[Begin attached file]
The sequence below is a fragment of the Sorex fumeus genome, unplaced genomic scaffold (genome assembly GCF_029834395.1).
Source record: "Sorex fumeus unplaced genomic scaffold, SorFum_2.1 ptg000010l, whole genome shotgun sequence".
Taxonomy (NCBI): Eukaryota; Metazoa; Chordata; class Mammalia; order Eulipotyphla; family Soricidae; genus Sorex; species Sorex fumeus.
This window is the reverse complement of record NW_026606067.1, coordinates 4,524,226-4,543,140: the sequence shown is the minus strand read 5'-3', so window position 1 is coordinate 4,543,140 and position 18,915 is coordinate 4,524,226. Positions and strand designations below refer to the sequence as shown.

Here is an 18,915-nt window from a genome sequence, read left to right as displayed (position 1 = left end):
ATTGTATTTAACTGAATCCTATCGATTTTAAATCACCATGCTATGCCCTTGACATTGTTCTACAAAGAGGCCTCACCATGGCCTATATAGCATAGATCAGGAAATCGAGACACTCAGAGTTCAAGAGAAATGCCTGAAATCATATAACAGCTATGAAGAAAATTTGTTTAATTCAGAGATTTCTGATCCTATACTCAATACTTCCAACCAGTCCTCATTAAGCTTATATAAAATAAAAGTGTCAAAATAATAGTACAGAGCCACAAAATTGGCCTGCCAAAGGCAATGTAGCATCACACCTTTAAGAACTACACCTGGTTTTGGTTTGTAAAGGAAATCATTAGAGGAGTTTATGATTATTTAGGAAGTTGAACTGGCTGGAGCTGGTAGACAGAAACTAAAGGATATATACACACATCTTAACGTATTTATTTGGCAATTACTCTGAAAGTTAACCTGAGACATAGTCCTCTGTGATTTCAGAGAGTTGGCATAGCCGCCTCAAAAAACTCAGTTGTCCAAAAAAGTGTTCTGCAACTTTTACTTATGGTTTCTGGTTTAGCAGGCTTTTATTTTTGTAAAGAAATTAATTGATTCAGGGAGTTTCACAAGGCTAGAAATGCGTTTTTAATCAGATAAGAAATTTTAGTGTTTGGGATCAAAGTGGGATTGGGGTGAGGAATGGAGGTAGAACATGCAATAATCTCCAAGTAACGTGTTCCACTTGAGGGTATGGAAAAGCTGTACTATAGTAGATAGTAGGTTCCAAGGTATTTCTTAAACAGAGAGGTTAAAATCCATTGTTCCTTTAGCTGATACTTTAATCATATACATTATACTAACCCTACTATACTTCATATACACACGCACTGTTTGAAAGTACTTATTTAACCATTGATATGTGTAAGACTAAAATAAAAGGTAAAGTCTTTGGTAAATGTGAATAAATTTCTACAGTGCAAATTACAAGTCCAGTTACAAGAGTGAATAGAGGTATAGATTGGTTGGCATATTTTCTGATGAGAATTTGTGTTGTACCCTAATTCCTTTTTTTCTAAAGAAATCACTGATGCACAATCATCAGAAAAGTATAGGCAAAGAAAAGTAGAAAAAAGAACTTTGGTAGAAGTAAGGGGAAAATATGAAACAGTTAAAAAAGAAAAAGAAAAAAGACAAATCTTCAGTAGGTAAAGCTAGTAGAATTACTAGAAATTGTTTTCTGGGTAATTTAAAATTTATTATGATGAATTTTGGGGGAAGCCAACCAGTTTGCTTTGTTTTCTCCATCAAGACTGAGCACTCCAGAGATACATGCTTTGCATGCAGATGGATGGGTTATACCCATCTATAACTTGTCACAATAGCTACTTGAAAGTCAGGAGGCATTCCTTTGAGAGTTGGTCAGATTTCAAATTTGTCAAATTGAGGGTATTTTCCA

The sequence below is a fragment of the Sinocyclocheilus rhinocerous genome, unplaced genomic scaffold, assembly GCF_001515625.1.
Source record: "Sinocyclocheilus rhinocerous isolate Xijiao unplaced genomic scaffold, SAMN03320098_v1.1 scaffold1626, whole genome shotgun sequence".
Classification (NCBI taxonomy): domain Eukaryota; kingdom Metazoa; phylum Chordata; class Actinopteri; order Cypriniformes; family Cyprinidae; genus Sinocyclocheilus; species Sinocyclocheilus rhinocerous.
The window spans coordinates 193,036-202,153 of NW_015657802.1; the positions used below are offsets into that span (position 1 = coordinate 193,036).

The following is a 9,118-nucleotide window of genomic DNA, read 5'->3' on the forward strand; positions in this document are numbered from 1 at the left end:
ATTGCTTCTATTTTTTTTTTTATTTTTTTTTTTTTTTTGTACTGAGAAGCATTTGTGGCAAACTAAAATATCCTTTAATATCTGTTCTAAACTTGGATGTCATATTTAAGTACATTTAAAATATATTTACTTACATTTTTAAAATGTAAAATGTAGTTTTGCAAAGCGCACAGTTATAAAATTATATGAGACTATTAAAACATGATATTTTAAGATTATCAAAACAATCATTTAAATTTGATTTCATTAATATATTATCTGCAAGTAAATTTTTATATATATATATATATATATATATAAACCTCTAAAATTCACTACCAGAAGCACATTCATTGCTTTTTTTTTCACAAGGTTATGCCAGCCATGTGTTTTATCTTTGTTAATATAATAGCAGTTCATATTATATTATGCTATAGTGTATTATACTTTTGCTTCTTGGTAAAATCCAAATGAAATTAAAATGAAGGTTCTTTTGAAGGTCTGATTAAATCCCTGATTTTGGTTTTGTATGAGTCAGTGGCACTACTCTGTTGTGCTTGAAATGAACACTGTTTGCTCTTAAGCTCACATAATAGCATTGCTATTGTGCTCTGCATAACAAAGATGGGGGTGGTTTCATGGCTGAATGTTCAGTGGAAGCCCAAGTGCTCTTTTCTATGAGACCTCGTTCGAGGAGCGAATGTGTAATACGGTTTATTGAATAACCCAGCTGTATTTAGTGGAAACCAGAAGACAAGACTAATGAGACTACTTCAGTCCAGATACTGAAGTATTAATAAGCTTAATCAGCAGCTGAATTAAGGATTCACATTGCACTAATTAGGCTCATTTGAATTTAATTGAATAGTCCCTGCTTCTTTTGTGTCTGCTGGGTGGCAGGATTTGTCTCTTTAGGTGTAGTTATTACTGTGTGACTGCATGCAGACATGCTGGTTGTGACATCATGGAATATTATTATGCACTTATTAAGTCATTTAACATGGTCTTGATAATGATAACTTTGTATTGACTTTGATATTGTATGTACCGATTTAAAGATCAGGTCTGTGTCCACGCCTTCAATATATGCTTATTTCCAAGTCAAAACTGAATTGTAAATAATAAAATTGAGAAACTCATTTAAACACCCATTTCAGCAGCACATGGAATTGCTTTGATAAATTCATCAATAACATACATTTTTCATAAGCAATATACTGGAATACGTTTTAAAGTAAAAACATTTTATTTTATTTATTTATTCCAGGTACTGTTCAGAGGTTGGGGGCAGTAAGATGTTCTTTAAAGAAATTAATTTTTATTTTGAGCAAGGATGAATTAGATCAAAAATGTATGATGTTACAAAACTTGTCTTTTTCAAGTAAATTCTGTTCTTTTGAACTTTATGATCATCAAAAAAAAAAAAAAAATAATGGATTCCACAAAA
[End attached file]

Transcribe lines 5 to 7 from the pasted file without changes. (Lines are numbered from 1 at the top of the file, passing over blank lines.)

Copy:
Here is an 18,915-nt window from a genome sequence, read left to right as displayed (position 1 = left end):
ATTGTATTTAACTGAATCCTATCGATTTTAAATCACCATGCTATGCCCTTGACATTGTTCTACAAAGAGGCCTCACCATGGCCTATATAGCATAGATCAGGAAATCGAGACACTCAGAGTTCAAGAGAAATGCCTGAAATCATATAACAGCTATGAAGAAAATTTGTTTAATTCAGAGATTTCTGATCCTATACTCAATACTTCCAACCAGTCCTCATTAAGCTTATATAAAATAAAAGTGTCAAAATAATAGTACAGAGCCACAAAATTGGCCTGCCAAAGGCAATGTAGCATCACACCTTTAAGAACTACACCTGGTTTTGGTTTGTAAAGGAAATCATTAGAGGAGTTTATGATTATTTAGGAAGTTGAACTGGCTGGAGCTGGTAGACAGAAACTAAAGGATATATACACACATCTTAACGTATTTATTTGGCAATTACTCTGAAAGTTAACCTGAGACATAGTCCTCTGTGATTTCAGAGAGTTGGCATAGCCGCCTCAAAAAACTCAGTTGTCCAAAAAAGTGTTCTGCAACTTTTACTTATGGTTTCTGGTTTAGCAGGCTTTTATTTTTGTAAAGAAATTAATTGATTCAGGGAGTTTCACAAGGCTAGAAATGCGTTTTTAATCAGATAAGAAATTTTAGTGTTTGGGATCAAAGTGGGATTGGGGTGAGGAATGGAGGTAGAACATGCAATAATCTCCAAGTAACGTGTTCCACTTGAGGGTATGGAAAAGCTGTACTATAGTAGATAGTAGGTTCCAAGGTATTTCTTAAACAGAGAGGTTAAAATCCATTGTTCCTTTAGCTGATACTTTAATCATATACATTATACTAACCCTACTATACTTCATATACACACGCACTGTTTGAAAGTACTTATTTAACCATTGATATGTGTAAGACTAAAATAAAAGGTAAAGTCTTTGGTAAATGTGAATAAATTTCTACAGTGCAAATTACAAGTCCAGTTACAAGAGTGAATAGAGGTATAGATTGGTTGGCATATTTTCTGATGAGAATTTGTGTTGTACCCTAATTCCTTTTTTTCTAAAGAAATCACTGATGCACAATCATCAGAAAAGTATAGGCAAAGAAAAGTAGAAAAAAGAACTTTGGTAGAAGTAAGGGGAAAATATGAAACAGTTAAAAAAGAAAAAGAAAAAAGACAAATCTTCAGTAGGTAAAGCTAGTAGAATTACTAGAAATTGTTTTCTGGGTAATTTAAAATTTATTATGATGAATTTTGGGGGAAGCCAACCAGTTTGCTTTGTTTTCTCCATCAAGACTGAGCACTCCAGAGATACATGCTTTGCATGCAGATGGATGGGTTATACCCATCTATAACTTGTCACAATAGCTACTTGAAAGTCAGGAGGCATTCCTTTGAGAGTTGGTCAGATTTCAAATTTGTCAAATTGAGGGTATTTTCCA

The sequence below is a fragment of the Sinocyclocheilus rhinocerous genome, unplaced genomic scaffold, assembly GCF_001515625.1.